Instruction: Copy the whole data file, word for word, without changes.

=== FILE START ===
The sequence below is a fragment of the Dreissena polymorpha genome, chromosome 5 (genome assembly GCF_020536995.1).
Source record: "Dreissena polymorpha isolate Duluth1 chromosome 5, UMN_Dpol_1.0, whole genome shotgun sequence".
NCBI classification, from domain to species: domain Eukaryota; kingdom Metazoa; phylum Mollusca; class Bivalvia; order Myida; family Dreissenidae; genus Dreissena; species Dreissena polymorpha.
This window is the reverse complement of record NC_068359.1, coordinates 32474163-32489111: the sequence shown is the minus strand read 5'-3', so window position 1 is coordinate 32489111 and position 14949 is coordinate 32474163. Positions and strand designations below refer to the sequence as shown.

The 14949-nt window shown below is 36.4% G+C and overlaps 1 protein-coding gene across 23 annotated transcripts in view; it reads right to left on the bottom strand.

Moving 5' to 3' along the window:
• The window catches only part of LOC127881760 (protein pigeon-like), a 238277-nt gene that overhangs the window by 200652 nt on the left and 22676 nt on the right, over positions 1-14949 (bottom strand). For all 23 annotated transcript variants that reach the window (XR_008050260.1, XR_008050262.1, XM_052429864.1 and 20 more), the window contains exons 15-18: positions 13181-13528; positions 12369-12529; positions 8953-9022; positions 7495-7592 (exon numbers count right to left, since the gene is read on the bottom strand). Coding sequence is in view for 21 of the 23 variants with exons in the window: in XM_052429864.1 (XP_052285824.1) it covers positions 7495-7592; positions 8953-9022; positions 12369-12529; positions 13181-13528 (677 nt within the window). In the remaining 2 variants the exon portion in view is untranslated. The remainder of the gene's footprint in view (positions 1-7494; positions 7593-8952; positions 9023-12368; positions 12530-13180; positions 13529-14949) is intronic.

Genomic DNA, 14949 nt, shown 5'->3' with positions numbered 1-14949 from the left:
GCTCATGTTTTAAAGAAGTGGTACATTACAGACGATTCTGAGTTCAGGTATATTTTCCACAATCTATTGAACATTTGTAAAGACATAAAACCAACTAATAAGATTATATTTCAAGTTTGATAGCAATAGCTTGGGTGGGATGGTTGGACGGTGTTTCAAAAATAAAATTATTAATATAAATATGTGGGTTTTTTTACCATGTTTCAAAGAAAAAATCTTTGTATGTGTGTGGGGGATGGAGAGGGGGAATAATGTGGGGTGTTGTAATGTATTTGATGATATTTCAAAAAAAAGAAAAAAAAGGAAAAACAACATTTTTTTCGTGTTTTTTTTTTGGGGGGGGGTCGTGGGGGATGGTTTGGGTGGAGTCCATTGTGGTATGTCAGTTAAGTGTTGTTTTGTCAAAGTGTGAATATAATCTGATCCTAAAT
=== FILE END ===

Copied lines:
The sequence below is a fragment of the Dreissena polymorpha genome, chromosome 5 (genome assembly GCF_020536995.1).
Source record: "Dreissena polymorpha isolate Duluth1 chromosome 5, UMN_Dpol_1.0, whole genome shotgun sequence".
NCBI classification, from domain to species: domain Eukaryota; kingdom Metazoa; phylum Mollusca; class Bivalvia; order Myida; family Dreissenidae; genus Dreissena; species Dreissena polymorpha.
This window is the reverse complement of record NC_068359.1, coordinates 32474163-32489111: the sequence shown is the minus strand read 5'-3', so window position 1 is coordinate 32489111 and position 14949 is coordinate 32474163. Positions and strand designations below refer to the sequence as shown.

The 14949-nt window shown below is 36.4% G+C and overlaps 1 protein-coding gene across 23 annotated transcripts in view; it reads right to left on the bottom strand.

Moving 5' to 3' along the window:
• The window catches only part of LOC127881760 (protein pigeon-like), a 238277-nt gene that overhangs the window by 200652 nt on the left and 22676 nt on the right, over positions 1-14949 (bottom strand). For all 23 annotated transcript variants that reach the window (XR_008050260.1, XR_008050262.1, XM_052429864.1 and 20 more), the window contains exons 15-18: positions 13181-13528; positions 12369-12529; positions 8953-9022; positions 7495-7592 (exon numbers count right to left, since the gene is read on the bottom strand). Coding sequence is in view for 21 of the 23 variants with exons in the window: in XM_052429864.1 (XP_052285824.1) it covers positions 7495-7592; positions 8953-9022; positions 12369-12529; positions 13181-13528 (677 nt within the window). In the remaining 2 variants the exon portion in view is untranslated. The remainder of the gene's footprint in view (positions 1-7494; positions 7593-8952; positions 9023-12368; positions 12530-13180; positions 13529-14949) is intronic.

Genomic DNA, 14949 nt, shown 5'->3' with positions numbered 1-14949 from the left:
GCTCATGTTTTAAAGAAGTGGTACATTACAGACGATTCTGAGTTCAGGTATATTTTCCACAATCTATTGAACATTTGTAAAGACATAAAACCAACTAATAAGATTATATTTCAAGTTTGATAGCAATAGCTTGGGTGGGATGGTTGGACGGTGTTTCAAAAATAAAATTATTAATATAAATATGTGGGTTTTTTTACCATGTTTCAAAGAAAAAATCTTTGTATGTGTGTGGGGGATGGAGAGGGGGAATAATGTGGGGTGTTGTAATGTATTTGATGATATTTCAAAAAAAAGAAAAAAAAGGAAAAACAACATTTTTTTCGTGTTTTTTTTTTGGGGGGGGGTCGTGGGGGATGGTTTGGGTGGAGTCCATTGTGGTATGTCAGTTAAGTGTTGTTTTGTCAAAGTGTGAATATAATCTGATCCTAAAT